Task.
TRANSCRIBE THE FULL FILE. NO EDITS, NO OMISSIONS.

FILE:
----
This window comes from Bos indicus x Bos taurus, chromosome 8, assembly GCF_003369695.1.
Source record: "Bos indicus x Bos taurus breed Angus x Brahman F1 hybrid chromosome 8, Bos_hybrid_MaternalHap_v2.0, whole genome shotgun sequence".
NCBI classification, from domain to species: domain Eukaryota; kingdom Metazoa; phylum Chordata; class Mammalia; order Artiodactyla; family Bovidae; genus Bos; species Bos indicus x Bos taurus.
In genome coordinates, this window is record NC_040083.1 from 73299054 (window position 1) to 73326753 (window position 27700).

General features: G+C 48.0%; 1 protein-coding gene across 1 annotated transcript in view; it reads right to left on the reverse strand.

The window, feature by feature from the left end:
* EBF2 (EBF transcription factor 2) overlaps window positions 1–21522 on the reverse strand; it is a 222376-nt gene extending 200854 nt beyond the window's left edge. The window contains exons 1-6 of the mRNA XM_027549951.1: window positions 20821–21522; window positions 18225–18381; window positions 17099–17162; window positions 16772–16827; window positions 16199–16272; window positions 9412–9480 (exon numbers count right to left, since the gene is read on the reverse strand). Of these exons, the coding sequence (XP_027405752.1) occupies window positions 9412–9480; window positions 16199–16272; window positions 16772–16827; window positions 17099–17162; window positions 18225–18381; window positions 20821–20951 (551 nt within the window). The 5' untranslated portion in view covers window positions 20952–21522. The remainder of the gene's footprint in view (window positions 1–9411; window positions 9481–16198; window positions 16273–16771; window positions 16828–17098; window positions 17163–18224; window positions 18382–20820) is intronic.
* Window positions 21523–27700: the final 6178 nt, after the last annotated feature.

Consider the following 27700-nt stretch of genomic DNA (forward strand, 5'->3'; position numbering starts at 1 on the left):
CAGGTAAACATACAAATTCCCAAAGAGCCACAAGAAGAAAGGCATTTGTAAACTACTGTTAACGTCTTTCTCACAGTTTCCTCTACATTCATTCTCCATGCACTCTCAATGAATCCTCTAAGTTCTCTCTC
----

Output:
This window comes from Bos indicus x Bos taurus, chromosome 8, assembly GCF_003369695.1.
Source record: "Bos indicus x Bos taurus breed Angus x Brahman F1 hybrid chromosome 8, Bos_hybrid_MaternalHap_v2.0, whole genome shotgun sequence".
NCBI classification, from domain to species: domain Eukaryota; kingdom Metazoa; phylum Chordata; class Mammalia; order Artiodactyla; family Bovidae; genus Bos; species Bos indicus x Bos taurus.
In genome coordinates, this window is record NC_040083.1 from 73299054 (window position 1) to 73326753 (window position 27700).

General features: G+C 48.0%; 1 protein-coding gene across 1 annotated transcript in view; it reads right to left on the reverse strand.

The window, feature by feature from the left end:
* EBF2 (EBF transcription factor 2) overlaps window positions 1–21522 on the reverse strand; it is a 222376-nt gene extending 200854 nt beyond the window's left edge. The window contains exons 1-6 of the mRNA XM_027549951.1: window positions 20821–21522; window positions 18225–18381; window positions 17099–17162; window positions 16772–16827; window positions 16199–16272; window positions 9412–9480 (exon numbers count right to left, since the gene is read on the reverse strand). Of these exons, the coding sequence (XP_027405752.1) occupies window positions 9412–9480; window positions 16199–16272; window positions 16772–16827; window positions 17099–17162; window positions 18225–18381; window positions 20821–20951 (551 nt within the window). The 5' untranslated portion in view covers window positions 20952–21522. The remainder of the gene's footprint in view (window positions 1–9411; window positions 9481–16198; window positions 16273–16771; window positions 16828–17098; window positions 17163–18224; window positions 18382–20820) is intronic.
* Window positions 21523–27700: the final 6178 nt, after the last annotated feature.

Consider the following 27700-nt stretch of genomic DNA (forward strand, 5'->3'; position numbering starts at 1 on the left):
CAGGTAAACATACAAATTCCCAAAGAGCCACAAGAAGAAAGGCATTTGTAAACTACTGTTAACGTCTTTCTCACAGTTTCCTCTACATTCATTCTCCATGCACTCTCAATGAATCCTCTAAGTTCTCTCTC